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Health Tips for Diving Dogs

September 18, 2018

If you are an adult swimmer, you probably don't spend a lot of time in your pool retrieving objects from the bottom. Although many dogs prefer to fish his or her ball out of the water with their paw, some love diving to the bottom just as much as kids do. A fact that caused photographer Seth Casteel's extraordinary gallery of digital images of dogs diving underwater to become a viral sensation a few years ago. Millions have marveled at the wild-eyed, intense looks that Casteel captured, as different breeds were rendered weightless while retrieving a toy. This near weightless condition allows lips to go flying with eyelids peeled back and rows of canine teeth exposed.

But... Is Diving Underwater Potentially Harmful for Your Pet

Whether it is sub-surface swimming in the backyard pool or dock diving into a local lake, each type of water (both fresh and salty) hold different perils for your best friend. Assuming chlorine levels are normally kept in a range that is safe for humans to swim, dogs may be more susceptible to pool chemicals because their nose, eyes and ears are more sensitive. Although lake water is usually much more natural, it also means it is filled with parasites and bacteria. For beach goers, salt water can burn your dog's eyes, ruin a perfectly good hair day, and should not be digested in large quantities. The key to a fun day in the water is to address your best friend's needs as soon as the fun is done.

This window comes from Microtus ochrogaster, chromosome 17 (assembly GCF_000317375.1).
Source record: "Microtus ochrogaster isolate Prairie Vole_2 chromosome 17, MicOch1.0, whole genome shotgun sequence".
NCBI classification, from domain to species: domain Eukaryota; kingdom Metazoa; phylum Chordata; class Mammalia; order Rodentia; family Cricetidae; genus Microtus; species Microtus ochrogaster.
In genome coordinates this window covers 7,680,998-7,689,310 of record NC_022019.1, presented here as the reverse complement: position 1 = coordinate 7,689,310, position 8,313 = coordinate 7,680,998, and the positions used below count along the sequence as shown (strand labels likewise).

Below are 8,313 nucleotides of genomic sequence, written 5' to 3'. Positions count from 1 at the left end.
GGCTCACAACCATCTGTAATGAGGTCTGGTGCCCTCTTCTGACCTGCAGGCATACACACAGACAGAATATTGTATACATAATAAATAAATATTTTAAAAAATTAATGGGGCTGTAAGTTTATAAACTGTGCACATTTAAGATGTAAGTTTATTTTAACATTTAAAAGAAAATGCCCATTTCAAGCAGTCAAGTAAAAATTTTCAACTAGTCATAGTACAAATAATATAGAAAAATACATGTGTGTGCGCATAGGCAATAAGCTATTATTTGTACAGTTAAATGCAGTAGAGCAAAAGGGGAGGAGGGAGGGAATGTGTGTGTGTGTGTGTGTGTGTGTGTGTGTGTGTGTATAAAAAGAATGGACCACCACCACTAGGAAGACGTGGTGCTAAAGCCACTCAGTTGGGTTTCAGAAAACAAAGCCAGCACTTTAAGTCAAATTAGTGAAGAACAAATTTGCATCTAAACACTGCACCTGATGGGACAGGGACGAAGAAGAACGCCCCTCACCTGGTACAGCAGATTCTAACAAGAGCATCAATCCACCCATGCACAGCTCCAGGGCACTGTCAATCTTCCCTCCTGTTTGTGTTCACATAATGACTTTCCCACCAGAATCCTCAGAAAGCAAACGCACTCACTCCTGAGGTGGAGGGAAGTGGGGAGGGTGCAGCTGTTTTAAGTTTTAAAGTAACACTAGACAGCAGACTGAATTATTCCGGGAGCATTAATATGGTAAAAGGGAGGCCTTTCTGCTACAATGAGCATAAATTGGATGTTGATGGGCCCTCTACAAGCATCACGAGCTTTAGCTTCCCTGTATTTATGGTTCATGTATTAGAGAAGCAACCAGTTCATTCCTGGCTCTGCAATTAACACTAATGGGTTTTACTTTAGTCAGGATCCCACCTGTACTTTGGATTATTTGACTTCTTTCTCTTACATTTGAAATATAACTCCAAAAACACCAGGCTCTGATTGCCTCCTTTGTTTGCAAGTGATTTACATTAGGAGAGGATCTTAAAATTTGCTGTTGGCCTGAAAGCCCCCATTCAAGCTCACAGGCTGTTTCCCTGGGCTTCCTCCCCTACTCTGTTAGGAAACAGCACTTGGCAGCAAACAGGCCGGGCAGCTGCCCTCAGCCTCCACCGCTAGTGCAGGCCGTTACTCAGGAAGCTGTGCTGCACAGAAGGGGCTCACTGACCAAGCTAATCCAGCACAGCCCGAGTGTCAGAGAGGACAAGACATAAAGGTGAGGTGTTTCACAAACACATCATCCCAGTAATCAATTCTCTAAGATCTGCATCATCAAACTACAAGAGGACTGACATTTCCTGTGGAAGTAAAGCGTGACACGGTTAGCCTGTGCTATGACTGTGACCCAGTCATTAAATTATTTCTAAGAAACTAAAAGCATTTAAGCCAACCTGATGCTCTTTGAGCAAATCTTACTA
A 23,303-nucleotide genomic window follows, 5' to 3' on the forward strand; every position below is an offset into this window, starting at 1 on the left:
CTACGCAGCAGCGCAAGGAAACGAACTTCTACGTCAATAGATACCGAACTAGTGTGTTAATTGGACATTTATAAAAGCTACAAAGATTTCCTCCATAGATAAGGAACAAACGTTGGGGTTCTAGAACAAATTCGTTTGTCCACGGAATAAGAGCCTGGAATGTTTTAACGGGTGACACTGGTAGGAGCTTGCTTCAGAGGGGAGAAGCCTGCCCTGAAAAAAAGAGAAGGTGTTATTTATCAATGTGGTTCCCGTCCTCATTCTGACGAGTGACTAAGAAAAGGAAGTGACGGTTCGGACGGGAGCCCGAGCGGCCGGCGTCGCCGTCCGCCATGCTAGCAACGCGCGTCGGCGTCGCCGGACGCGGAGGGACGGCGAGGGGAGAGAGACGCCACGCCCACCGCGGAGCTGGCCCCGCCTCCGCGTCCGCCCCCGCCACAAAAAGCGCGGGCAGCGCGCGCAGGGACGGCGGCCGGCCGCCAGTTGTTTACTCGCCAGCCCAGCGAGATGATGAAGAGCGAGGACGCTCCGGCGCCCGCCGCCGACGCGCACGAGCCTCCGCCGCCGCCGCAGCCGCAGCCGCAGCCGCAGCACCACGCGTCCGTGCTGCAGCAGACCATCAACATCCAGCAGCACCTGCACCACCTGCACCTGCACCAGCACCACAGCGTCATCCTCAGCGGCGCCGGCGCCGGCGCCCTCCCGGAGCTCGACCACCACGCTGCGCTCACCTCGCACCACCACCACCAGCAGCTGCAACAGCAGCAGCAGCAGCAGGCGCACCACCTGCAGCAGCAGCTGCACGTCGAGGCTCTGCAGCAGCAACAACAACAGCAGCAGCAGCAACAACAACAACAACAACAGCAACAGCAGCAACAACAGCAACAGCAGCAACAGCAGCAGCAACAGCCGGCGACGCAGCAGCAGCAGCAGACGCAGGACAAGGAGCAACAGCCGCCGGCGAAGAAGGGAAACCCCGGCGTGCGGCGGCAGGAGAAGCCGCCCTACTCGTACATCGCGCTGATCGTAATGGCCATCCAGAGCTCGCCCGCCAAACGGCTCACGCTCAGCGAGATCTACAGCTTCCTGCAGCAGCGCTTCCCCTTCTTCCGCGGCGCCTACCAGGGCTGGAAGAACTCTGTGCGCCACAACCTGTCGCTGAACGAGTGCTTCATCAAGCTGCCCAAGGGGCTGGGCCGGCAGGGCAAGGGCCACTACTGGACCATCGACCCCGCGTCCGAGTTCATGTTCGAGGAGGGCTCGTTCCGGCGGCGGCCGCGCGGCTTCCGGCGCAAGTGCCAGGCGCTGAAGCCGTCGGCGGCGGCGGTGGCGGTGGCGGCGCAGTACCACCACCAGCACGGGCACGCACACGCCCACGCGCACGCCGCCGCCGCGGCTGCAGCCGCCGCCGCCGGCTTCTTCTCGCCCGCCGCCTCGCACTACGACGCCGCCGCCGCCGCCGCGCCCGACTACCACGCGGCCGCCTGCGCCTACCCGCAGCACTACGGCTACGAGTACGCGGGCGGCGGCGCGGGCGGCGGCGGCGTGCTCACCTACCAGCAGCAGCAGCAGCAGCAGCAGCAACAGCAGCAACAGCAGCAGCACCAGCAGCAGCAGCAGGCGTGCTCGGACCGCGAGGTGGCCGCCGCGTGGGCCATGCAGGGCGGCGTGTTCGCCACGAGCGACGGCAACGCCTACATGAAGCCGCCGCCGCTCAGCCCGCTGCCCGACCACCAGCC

Take a Few Minutes to Protect Your Pet's Health

Even though water can harbor dangerous bacteria, algae and chemicals, unless your dog ingests large quantities of water, chances are good that they will not suffer any complications. Moreover, a good hosing off followed by a timely bath using a good moisturizing shampoo and conditioner will take care of their skin and coat. It is important to pack plenty of drinking water and offer your dog a bowl of fresh water often to prevent them from drinking from the pool, lake or ocean. In healthy dogs, his or her ears may be the most vulnerable to infection, so clean and dry both ears thoroughly. It is most often dampness that leads to an ear infection and not the exposure to chemicals or microorganisms.

In closing, there is very little difference in managing your dog's needs after a dip in the water as there is in taking care of your kids. As for capturing your own spectacular images, a waterproof GoPro-like camera could take your furry friend's underwater expressions viral.

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